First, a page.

At 320K miles, you are ahead of the game. My cousin got over 400k on his with no failure, but that was all desert cruising, no traffic at all. The path forward depends on how it fails. One of mine grenaded at about 90k, destroyed the pumpkin and the axle shafts. I found a used, complete rear axle in the right ratio, and even with cross-country shipping, it was better than trying to rebuild the old one. There are wrecking yards that used to buy these axles by the boxcar load, because they could sell every one they had, but there none available when I had to find mine. The other one failed slowly, so I knew it was coming (lots of whump-whump noise from the diff on trailing throttle), and barely got to a shop before it left me stranded. Literally limped in to the shop at about 110k. They rebuilt it with new ring and pinion, and all new bearings. As I recall, they told me that the bearings in these diffs are the source of the problem. That was the one with the G80 locker, and it got used hard, still does.


Well we hit a snag. Went to pick it up and it won't start. I'm guessing fuel pump. Cranks, after about 10 seconds it will stumble, but won't actually fire up.

Current owner said he will take it to a shop and see what they have to say.

I'm not sure what to do at this point.

Ducky's Dad

I forgot to mention the fuel pump failure. Mine failed suddenly, running fine one minute then not at all. Those pumps are supposedly more sensitive than most to running on a low tank because they seem to need a lot of cooling. Replacement is a pain in the *** and not cheap. I think I paid maybe $800 about five years ago, plus the tow, so get that sorted out first unless the truck is very cheap.


Expedition Leader
If only there was a topic that already covers many of the typical faults in these vehicles.!-Sierra-pickup-Suburban-Yukon-etc

You've already covered most of the stuff. Full brake fluid flush would be a good idea too.

There is a 'new & improved' fuel injection spider that addresses issues in the 5.7 IIRC. 'not running' is awful convenient when selling a troubled vehicle. $25 will buy you an OBDII bluetooth dongle and the full version of the Torque app so you can scan for error codes. $50 will by you the cheapest scanner at Harbor Freight. Car doesn't have to be running to read codes, just switched on.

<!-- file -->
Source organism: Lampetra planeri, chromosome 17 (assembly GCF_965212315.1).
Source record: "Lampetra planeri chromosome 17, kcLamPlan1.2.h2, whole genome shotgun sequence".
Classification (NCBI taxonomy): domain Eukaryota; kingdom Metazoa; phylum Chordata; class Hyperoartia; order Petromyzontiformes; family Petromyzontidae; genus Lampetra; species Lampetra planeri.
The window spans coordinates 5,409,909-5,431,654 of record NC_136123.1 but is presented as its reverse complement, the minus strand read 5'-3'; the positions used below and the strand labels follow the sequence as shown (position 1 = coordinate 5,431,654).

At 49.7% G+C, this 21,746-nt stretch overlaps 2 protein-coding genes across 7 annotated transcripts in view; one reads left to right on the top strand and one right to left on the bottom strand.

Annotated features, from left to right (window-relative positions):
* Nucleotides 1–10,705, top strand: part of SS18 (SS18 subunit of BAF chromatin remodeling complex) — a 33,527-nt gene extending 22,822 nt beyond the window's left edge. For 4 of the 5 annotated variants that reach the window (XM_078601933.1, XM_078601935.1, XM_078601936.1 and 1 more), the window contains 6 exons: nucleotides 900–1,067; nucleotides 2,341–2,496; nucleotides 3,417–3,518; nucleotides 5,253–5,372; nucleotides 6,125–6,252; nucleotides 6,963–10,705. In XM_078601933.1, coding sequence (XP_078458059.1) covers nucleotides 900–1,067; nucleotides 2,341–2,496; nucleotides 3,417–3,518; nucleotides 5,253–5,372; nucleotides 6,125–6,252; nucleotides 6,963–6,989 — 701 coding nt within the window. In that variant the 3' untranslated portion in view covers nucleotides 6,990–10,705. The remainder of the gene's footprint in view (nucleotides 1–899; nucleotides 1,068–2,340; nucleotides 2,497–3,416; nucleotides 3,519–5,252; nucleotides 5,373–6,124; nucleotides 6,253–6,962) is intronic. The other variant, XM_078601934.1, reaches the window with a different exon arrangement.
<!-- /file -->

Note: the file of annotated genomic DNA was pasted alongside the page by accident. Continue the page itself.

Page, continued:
Update: "Suburban problem was distributor cap and rotor. Has been fixed"
I'll call the guy later and find out what actually was replaced.

I do have a code reader, it only threw a bank 2 o2 code. This is probably from the old injector system?

Also, that link above seems to only be for 2000+ models. But I'll look again.
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Expedition Leader
started out that way, but there are some other references and a lot of commonalities (like the intake manifold gasket issues on Vortecs. As well as some good advice about preventative maintenance and taking care of related components while you already have things apart to do something else. Will save you a lot of time, money and grief in the longer run.

intake and fuel delivery and cooling system corrosion issues are the main areas of concern with the earlier vortecs.

Find yourself the recommended 100,00k mi maintenance list and consider doing it all to give your vehicle a good baseline. Or at least using it as a priority inspection list. Comparison shop with online mailorder parts places like I was semi-shocked how much more I could be saving on parts. I've been a 'shade tree' sort of mechanic on my own vehicles and others' all my life, looking for ways to cut costs. Their prices were so much lower on some things that I regret not learning about them years ago.

Look at the 'how to' videos of, too. They're pretty straightforward and informative. If you are interested in doing some work yourself.